Another story about how Helping Hands ministry is such a blessing:
After traveling 1112km (690 miles) to the north of Mozambique, we (me and several church leaders) were very well received by an AIM missionary, Claire Weddell, in Chimoio, who fed us and shared how she had joined her friend Fatima in praying for God to provide for her friend’s need - a wheelchair! They had no idea how they could get one, but they trusted God for an answer! Some time later, she went to a training event in South Africa and in God’s providence, she made contact with someone who was aware of our Helping Hands ministry. Contact details were passed along, and soon, we were to receive an email from our friend in South Africa. The rest is history! It was great privilege to leave a wheelchair for Fatima - the answer to her prayer! It is humbling that God should use Helping Hands volunteers and donors to become the answer to someone’s prayer, hundreds, even thousands of kilometers away! Be encouraged, God hears and answers our prayers.
By Melvin Kelly, One Mission Society UK Missionary in Mozambique
Click here to donate to Helping Hands in Mozambique.
July 7 2015
On June 25, One Mission Society surprised longtime OMS missionaries Randy and Linda Spacht with a special celebration to honor their service and contributions to OMS over the past 38 years. Randy, who has served in many capacities over the last four decades, is stepping down from his position of executive director of International Ministries to help OMS grow in new ways. Throughout his time at OMS, Randy has mainly worked in leadership development. Linda has served in several administrative positions and most recently has worked with the Development Department. Several staff members shared about the impact the Spachts have had on them personally.
Christina Santos, executive ministry assistant in the International Ministries Department, spoke first. She explained that Randy and Linda care about the people they work with. When Christina and her husband Jay adopted a child, Randy allowed her a flexible schedule so that she could be home with the baby. Linda provided motherly guidance and care. Christina expressed her gratitude for Linda’s involvement saying, with tears in her eyes, “Linda takes joy in my daughter.” The Spachts were the first to visit the Santos’ when their child came home.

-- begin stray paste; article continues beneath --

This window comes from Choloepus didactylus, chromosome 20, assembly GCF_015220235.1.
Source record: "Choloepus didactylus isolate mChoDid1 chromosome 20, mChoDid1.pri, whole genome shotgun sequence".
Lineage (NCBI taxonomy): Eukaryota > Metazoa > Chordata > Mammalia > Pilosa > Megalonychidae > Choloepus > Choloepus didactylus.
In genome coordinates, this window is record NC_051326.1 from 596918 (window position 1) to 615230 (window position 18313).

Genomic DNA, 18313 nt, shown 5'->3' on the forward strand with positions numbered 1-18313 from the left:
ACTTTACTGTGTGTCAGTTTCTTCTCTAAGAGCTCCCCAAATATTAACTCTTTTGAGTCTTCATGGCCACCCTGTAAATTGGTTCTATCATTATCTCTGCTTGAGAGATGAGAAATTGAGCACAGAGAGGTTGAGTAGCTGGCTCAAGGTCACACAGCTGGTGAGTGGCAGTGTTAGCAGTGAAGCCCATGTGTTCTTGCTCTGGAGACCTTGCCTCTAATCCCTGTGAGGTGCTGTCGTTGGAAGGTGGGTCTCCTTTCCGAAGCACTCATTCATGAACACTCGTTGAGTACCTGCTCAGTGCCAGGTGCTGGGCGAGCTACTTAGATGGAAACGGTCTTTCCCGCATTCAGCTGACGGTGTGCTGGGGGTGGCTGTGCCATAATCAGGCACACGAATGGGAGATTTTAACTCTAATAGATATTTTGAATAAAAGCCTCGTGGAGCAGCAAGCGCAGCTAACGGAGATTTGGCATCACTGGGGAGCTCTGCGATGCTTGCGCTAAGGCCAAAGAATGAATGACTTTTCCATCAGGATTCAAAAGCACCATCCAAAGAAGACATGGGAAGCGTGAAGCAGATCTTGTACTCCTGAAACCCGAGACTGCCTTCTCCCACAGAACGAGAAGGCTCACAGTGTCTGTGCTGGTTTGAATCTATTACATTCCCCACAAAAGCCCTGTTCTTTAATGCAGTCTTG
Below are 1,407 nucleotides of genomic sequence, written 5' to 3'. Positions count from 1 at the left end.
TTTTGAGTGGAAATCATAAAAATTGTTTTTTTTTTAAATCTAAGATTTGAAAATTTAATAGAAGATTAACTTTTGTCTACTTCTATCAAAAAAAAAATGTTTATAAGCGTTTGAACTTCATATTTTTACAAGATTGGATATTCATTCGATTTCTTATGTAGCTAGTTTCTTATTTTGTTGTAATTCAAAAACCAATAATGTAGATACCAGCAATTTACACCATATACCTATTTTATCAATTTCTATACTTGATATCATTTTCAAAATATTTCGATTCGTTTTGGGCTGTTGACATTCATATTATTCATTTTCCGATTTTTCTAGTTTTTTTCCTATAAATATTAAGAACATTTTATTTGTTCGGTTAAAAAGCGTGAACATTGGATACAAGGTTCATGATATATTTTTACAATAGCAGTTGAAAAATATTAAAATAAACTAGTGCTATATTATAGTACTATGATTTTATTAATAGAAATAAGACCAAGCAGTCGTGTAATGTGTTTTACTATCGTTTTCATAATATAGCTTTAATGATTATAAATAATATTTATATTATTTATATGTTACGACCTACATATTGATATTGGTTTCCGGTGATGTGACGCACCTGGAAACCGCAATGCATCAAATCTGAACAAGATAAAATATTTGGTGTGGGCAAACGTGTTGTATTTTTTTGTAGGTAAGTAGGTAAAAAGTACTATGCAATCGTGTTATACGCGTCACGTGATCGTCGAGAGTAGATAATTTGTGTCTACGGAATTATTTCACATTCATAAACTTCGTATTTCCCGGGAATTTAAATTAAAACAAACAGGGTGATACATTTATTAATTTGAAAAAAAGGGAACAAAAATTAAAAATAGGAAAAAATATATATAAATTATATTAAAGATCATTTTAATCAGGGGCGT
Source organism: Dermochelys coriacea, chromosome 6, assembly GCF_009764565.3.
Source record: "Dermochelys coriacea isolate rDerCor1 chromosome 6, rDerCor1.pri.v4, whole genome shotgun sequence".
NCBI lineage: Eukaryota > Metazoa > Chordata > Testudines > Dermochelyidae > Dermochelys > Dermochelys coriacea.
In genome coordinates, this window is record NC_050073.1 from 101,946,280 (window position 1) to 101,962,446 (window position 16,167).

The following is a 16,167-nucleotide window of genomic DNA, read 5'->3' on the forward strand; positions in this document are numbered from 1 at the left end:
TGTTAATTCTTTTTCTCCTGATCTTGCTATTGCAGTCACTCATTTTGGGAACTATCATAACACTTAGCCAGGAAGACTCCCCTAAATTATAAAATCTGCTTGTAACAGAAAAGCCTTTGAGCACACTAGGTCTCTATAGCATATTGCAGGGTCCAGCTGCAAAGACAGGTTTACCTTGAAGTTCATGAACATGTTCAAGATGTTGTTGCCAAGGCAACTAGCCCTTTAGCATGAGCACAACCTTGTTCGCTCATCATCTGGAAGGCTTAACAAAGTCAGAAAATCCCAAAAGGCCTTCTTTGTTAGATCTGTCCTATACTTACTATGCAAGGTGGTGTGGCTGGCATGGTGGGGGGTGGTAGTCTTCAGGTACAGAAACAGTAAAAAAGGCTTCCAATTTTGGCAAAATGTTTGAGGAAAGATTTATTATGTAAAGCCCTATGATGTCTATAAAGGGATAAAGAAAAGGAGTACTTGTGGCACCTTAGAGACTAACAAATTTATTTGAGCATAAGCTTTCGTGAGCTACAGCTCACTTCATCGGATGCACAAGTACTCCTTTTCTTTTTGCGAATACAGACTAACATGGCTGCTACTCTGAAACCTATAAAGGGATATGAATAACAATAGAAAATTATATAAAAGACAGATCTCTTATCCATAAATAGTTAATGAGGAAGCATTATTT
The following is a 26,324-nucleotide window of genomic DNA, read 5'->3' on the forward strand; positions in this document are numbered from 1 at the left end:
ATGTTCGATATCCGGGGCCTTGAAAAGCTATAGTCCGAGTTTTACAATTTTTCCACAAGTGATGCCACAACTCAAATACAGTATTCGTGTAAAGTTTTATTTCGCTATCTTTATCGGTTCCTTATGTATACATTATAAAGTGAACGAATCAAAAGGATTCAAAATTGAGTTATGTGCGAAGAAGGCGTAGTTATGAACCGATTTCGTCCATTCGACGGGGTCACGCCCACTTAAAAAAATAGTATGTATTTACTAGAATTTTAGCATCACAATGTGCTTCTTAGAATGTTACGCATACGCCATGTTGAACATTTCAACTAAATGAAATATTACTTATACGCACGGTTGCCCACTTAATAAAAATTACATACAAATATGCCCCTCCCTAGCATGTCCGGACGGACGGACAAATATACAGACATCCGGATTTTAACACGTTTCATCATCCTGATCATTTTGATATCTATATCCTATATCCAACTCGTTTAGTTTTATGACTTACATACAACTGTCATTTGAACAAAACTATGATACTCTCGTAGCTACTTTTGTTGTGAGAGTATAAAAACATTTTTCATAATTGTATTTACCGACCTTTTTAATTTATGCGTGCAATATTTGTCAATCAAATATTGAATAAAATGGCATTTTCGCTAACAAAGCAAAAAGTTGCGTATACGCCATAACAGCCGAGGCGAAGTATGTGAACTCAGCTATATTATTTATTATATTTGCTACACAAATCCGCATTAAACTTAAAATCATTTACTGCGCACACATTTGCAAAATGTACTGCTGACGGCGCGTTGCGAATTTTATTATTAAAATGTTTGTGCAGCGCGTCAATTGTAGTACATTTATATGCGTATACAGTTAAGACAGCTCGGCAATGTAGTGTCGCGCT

Dean Davis, the International Director of Every Community for Christ, shared about Randy saying, “I can’t remember a time when Randy hasn’t made time for me.” Dean continued explaining that in his numerous positions, Randy has always focused on empowering people by teaching them strategies to study the Bible and showing leaders how to equip, empower, and send out their teams.
OMS’ current President, Bob Fetherlin, shared that when OMS was in need of leadership in Colombia in 1999 Randy put aside his PHD program to fill that position. David Long, former President of OMS, commented, “There’s hardly one part of OMS not touched by this man in the last couple years.”
Jonathan and Lupita Morton have known the Spachts for almost 20 years. Jonathan relayed Randy’s ability to listen with both his heart and his head. Having offices next to each other for seven years, Jonathan said, “It’s easy to plan actions, but reactions speak to a person’s character. In hard times, I’ve seen the person of Christ demonstrated in Randy’s reactions.” Lupita thanked Linda for the kindness and compassion she has shown their family. She said to Linda, “Thank you for loving me, my boys, and for being grandparents to my kids.”